Digital Leave-Behind

February 2024

I’ve always been fascinated with the idea of a leave-behind portfolio. Something tangible. Something that occupies space. A visual reminder of you and your work. This type of thing doesn’t make sense in the digital world. A world where everything seems immediate and fleeting.  As a designer who has spent his entire career in this digital realm— there is something beautiful about this snapshot in time. A representation of your work frozen forever. It’s probably why I write letters to my Grandma, attempting to capture that feeling.

In 2016, I was on the job hunt. During the process I began to think what would help me stand out against other candidates. I was still quite early in my career and didn't have much work to show. This idea of a leave-behind portfolio came back to me. What could that look like in the digital world?


When I applied to Twitter I wanted to do a little more. I was applying to Twitter’s video product called Periscope (RIP). I decided to make a Twitter clone website and instead of tweets it would be messages and videos about me and my work. It was so meta and so fun to make.

Link to website

Narrator: he did not get the job and actually didn’t even get a call back.


Similarly, when I applied to Fitbit I wanted to showcase stats about my life and career using elements from Fitbit’s brand.

Link to website

Narrator: he also did not get the job and no call back.

Now you might be thinking, “Hey Darren, wasn’t that a huge waste of time since none of them called you back?”, which is a completely reasonable thing to think to yourself. And no, I don’t think it was, here’s why:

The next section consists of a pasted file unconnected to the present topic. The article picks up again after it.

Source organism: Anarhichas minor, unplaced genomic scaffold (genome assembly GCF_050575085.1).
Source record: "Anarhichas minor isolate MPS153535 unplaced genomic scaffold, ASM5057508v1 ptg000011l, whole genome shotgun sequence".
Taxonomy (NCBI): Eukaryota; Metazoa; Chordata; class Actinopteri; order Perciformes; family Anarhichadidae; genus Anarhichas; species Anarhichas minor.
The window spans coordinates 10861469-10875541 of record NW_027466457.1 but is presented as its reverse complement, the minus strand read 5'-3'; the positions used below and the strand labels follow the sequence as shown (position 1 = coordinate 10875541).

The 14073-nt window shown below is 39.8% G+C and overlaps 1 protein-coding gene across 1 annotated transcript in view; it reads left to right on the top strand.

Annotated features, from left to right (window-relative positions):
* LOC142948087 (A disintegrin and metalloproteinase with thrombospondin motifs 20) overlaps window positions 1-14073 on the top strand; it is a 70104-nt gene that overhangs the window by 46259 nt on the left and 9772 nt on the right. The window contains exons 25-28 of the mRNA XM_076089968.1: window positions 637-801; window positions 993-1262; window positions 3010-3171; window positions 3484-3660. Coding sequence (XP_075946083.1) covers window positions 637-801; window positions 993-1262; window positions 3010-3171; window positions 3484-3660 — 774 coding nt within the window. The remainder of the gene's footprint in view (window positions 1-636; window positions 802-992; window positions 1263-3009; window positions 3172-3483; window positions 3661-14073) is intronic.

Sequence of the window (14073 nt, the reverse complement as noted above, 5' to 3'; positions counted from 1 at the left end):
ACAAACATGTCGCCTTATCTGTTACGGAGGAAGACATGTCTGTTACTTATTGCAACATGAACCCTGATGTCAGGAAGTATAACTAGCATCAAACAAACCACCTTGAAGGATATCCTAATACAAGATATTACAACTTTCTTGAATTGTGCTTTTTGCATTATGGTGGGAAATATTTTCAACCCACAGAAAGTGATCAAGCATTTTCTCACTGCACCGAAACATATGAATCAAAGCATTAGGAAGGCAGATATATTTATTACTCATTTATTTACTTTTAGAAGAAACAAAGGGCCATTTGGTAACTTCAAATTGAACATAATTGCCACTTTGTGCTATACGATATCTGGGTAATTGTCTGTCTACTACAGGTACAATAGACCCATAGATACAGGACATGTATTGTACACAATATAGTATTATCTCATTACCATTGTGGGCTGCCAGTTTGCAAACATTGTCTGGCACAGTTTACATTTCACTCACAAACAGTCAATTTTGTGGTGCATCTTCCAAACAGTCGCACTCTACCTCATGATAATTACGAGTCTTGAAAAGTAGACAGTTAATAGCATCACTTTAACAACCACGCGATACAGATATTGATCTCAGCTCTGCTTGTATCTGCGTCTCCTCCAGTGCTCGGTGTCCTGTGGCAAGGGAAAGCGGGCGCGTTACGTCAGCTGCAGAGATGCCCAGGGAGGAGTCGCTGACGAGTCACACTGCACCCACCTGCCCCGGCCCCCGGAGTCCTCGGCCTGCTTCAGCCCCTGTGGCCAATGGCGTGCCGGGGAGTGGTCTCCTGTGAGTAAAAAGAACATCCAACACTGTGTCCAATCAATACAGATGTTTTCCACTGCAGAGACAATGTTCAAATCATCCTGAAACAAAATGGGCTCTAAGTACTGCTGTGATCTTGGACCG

• I gained a lot of confidence in myself. Which, again, is a head scratcher given that both companies ignored my application. But follow along with me for a moment. I was relatively new to front-end development and was able to build those two websites. Now, eight years later, I’m still quite proud of those websites. I set a goal to create those leave-behinds and I did it! It built up my confidence to trust the process and the journey regardless of the end result.

  • I learned that simply sending in a little website might not be the best way to get noticed, how it’s packaged as messaged is just as important as the content.

  • I learned that you are not your work. That work represents who you are at that moment in time. Not the opportunity of that work. And now, being on the other side of those interviews, sometimes the type of designer and the type of work you have are not suited for that given role. But if you keep putting that positive energy out there you will find that role, or that role may find you.


Fast forward three years to 2019 and I was back on the job search again. Armed with learnings from last time and new skills, I was ready. For my OpenTable interview I created a leave-behind deck. I focused on why I chose OpenTable. I shared stories and projects that showed why I was food-obsessed. My projects had clear articulation of problems and complete solutions.

Projects that focused on food

Narrator: he got the job.

I don’t think this post is a poster child for getting a job and there are a lot of things I could have done better. I think the point of this post is to find something you’re fascinated with and give it your all. What will you leave behind?